EYE CARE FAQ

August 30, 2021 by admin0

Why should I go for an eye examination when I do not have any symptoms?

Regular eye exams are the only way to catch “silent” eye diseases such as Glaucoma in the early stages, so they can be treated before permanent vision loss occurs. In addition, several underlying medical conditions (including diabetes, brain aneurysms, thyroid malfunctions etc ) could be detected through routine eye examinations.

What is low vision?

Low vision is not blindness but is a level of vision below normal (20/70 or worse) that cannot be corrected with conventional glasses. Low vision can interfere with a person’s performance of daily activities, including reading or driving.

What is the difference between an ophthalmologist and an optometrist?

Ophthalmologists are medical doctors that have received specialist training in eyecare. They provide comprehensive eye care including medical, surgical and optical care.  The training program includes six years of medical school, one year of internship and five years of post-graduate medical training in eye care.

Optometrists are medical professionals that are trained to diagnose and treat some eye conditions but are not licensed to perform surgical eye treatment procedures. Optometrist training include six years of optometry school and one year of internship.

When should my child’s eyes be examined?

It is recommended that the first vision screening be conducted for a new-born baby prior to being discharged from the hospital. Visual function will be monitored by your child’s paediatrician during well-child exams (usually at two, four and six months of age). If there are any signs of an eye condition, your child may be referred to an ophthalmologist. Beginning at three years of age (and yearly after five years of age), amblyopia (poor vision in an otherwise normal appearing eye), refractive and alignment screenings should take place. If you notice any signs of decreased vision or misalignment of the eye, please contact your ophthalmologist for a complete eye examination.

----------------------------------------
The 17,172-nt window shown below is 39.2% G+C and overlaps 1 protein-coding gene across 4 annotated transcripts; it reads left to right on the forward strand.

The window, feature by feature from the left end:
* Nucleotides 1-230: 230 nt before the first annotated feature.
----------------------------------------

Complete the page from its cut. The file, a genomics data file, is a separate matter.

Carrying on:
When should an adult’s eyes be examined?

Specific eye care needs vary depending on the age and risk profile of the patient. Below is a chart with a recommended time line of how often an adult should receive an eye examination.

Ages 20-39 – Every three to five years.
Ages 40-65 – Every two to four years.
Ages 65 and older  – Every year.

Is poor vision hereditary?

Yes, poor vision can be directly related to your family’s history of eye health. It is important to see an eye care professional at the first sign of poor vision.

 Will working at a computer screen hurt my eyes?

No, there is no evidence that working at a computer can damage the eyes. However, low light, glare on the monitor, or staring at a computer screen too long can cause the eyes to become fatigued. It is recommended to take frequent breaks to allow your eyes to rest.

Is conjunctivitis (Apollo) contagious?

Yes, conjunctivitis is very contagious. To help prevent spreading conjunctivitis, avoid touching your eyes with your hands, wash your hands frequently, do not share towels, and avoid work, school or day care activities for a least five days or as long as discharge is present.

 Are sunglasses good for my eyes?

Wearing UV protective lenses can be beneficial in protecting your eyes from cataract formation. Surprisingly, clear UV coated lenses may offer more protection than darker lenses because they allow the eyes to be exposed to more light causing the pupil to constrict more, which ultimately prevents more light from getting to the eye.

 What are the warning signs that a child might need glasses?

Common signs that a child has a vision problem that requires corrective eyewear include:

  • Consistently sitting too close to the TV or holding a book too close;
  • Using a finger to follow along while reading;
  • Squinting;
  • Tilting the head to see better;
  • Frequent eye rubbing;
  • Sensitivity to light;
  • Excessive tearing;
  • Closing one eye to read, watch TV or see better;
  • Avoiding activities that require near vision, such as reading or homework, or distant vision, such as participating in sports or other recreational activities;
  • Complaining of headaches or tired eyes;
  • Receiving lower grades than usual.

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